How The Sopranos began as a comedy about a mother

The Sopranos was more than just a crime show; it was a cultural phenomenon. A complex tale of the turbulent life of mob boss Tony Soprano, it depicts a man suffering such debilitating panic attacks from contending with everyday family commitments, the demons from his disturbed childhood and the reality of his brutal and dangerous day job, that he seeks therapy with psychiatrist Jennifer Melfi.

David Chase had been to therapy himself. “I think I was anxious a lot. My mother made everybody anxious,” he said. Although his mother, unlike Tony’s mum Livia, never went as far as to take out a contract on him, she was prone to violent mood swings throughout his childhood and he often felt scared. He remembered once being held back from school due to snow and annoying his mother by complaining about not having an electric organ to play with.

“Finally, she came out of the kitchen with a knife and said, ‘I’d like to stab your eye out!’ And she kind of meant it. So, I was like, ‘Whoa! Ok!’ Not that she ever would have done it.”

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In The Sopranos, he used therapy as a framing device to explore, and allow the audience to empathise with, its deeply flawed and morally compromised anti-hero, played by James Gandolfini. It showed him as not just a ruthless mafioso, but as a vulnerable husband and father, in the grip of an existential crisis so acute that, at times, it could make him lose consciousness.

This nuanced portrayal extended to the entire cast. The actors were not merely playing stock characters, a wife, a mother or a mafia henchman designed to move the plot along, but rounded humans with their own internal struggles, motivations and troubles.

The focus on Tony’s subconscious and psyche of its characters allowed the show to embrace non-linear storytelling using flashbacks, hallucinations and dream sequences to examine their inner turmoil, challenging the conventions of traditional television at the time.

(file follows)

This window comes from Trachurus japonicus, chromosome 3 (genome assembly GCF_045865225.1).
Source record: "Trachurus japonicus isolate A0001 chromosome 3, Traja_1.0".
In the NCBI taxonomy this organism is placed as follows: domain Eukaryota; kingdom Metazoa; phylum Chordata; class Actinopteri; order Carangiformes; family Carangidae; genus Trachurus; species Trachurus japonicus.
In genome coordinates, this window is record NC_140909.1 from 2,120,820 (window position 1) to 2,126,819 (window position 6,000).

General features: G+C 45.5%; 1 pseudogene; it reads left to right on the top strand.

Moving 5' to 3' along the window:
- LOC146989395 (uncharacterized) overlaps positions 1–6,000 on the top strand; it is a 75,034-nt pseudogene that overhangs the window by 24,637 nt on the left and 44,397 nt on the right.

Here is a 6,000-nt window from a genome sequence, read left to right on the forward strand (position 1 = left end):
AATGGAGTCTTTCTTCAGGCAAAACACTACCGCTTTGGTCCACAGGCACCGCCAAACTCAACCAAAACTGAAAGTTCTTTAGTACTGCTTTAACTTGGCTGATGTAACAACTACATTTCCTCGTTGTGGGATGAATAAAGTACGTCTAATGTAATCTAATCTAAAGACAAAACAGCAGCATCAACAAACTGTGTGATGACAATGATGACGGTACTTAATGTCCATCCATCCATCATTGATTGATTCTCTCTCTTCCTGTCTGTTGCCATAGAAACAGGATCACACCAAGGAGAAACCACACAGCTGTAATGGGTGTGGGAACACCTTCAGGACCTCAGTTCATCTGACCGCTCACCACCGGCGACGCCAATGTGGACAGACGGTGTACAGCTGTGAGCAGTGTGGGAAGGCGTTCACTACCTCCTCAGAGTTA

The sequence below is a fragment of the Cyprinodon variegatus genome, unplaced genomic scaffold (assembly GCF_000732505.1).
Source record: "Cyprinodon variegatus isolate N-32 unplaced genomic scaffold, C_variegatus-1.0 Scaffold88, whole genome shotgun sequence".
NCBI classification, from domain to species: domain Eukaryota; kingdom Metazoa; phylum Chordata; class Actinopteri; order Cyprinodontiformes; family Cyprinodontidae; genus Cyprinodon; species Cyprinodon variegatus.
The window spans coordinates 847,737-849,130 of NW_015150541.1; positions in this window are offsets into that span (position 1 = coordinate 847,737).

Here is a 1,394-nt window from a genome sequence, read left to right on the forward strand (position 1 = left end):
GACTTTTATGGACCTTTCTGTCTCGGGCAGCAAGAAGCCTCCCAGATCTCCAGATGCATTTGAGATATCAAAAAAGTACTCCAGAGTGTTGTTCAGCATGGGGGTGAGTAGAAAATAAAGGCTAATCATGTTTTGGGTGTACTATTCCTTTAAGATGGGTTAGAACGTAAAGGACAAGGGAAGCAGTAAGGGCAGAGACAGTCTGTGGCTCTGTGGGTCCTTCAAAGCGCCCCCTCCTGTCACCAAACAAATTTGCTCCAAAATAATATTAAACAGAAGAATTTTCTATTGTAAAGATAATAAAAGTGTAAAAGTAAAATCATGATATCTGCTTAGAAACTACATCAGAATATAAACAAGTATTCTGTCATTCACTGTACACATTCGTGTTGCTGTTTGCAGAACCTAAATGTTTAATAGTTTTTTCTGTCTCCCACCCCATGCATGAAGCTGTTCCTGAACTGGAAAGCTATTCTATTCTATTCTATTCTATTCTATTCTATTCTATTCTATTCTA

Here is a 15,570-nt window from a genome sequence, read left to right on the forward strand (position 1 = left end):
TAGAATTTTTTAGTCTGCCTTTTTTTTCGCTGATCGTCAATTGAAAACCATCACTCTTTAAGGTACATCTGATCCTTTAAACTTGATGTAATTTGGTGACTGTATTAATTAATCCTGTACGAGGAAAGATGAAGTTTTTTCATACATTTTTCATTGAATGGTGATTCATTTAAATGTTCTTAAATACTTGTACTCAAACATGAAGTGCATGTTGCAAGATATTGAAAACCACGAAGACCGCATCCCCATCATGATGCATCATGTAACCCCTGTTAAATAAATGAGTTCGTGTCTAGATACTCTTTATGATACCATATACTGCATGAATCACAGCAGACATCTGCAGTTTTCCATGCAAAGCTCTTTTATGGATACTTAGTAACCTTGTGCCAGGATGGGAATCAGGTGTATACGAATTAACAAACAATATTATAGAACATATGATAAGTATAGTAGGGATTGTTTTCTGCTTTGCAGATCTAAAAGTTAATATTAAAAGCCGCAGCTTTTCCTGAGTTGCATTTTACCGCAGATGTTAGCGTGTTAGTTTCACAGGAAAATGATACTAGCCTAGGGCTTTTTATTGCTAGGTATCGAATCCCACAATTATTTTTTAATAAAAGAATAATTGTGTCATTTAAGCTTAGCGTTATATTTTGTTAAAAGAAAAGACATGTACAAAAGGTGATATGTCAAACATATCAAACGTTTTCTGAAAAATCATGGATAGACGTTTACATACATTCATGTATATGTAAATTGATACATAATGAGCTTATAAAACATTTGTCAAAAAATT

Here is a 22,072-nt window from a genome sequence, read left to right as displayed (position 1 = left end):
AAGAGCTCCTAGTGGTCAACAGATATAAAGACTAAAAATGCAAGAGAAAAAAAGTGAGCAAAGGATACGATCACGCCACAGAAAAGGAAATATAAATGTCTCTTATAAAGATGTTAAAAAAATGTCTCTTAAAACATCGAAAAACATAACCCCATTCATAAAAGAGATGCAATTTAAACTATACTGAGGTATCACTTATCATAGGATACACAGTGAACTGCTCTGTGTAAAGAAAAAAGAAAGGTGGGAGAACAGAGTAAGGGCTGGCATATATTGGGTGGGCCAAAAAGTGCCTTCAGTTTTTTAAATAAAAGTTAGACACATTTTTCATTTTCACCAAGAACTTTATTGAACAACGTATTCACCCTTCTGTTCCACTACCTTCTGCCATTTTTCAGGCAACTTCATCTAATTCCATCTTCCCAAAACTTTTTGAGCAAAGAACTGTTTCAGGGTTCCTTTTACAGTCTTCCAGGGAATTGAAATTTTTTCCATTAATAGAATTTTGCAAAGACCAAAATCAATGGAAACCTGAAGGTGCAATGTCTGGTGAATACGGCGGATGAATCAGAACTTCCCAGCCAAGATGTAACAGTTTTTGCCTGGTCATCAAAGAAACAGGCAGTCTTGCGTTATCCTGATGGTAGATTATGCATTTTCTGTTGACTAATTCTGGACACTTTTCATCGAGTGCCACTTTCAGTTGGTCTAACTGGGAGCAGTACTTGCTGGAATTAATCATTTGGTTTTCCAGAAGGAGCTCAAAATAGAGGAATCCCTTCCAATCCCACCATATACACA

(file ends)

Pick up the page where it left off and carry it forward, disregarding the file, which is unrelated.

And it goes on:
This enabled the show to tackle broader themes of mental health, identity, family and power with a layer of realism and depth rarely seen on US TV shows. Its nuanced storytelling meant it was not just a crime drama but a reflection of US society and the complexities of the human condition. The show’s refusal to offer its audiences easy answers or moral resolutions resonated with viewers while at the same time challenging them to confront their own preconceptions and prejudices.

With its cinematic production values and narrative arcs that both engaged audiences and subverted their expectations, it became a huge commercial and critical hit, winning 22 Emmys and five Golden Globes.

Key to the drama’s first two seasons was Livia, played by Nancy Marchand, whose resemblance to Chase’s own mother was confirmed by the rest of his family.

“All my relatives saw it right away… as soon as they saw the show, they went, ‘God, that’s Aunt Norma’,” he said.

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It is an, at times, savage portrayal of a mother from hell, who is funny but erratic and vicious. Guilt is a theme that runs throughout The Sopranos but the writer said he did not feel bad about showing his mother in this light.

“I presented this sort of comic view of my mother. I presented it on the air, and she became this beloved character. So, I’ve never felt guilty. Everyone loved Livia. They loved her, just as my wife predicted.

“She was funny, she was outrageous, she said any ridiculous thing that came into her head, and I can’t tell the number of people, the thousands of people, who said, ‘God! My Aunt Mary’s like that!’ ‘My mother’s like that!’ ‘My grandmother’s like that!’ ‘I’ve never seen anything like it. You caught my aunt!’ ‘You caught my mother!’

“So I didn’t feel guilty, because obviously I tapped into something about a certain kind of woman.”

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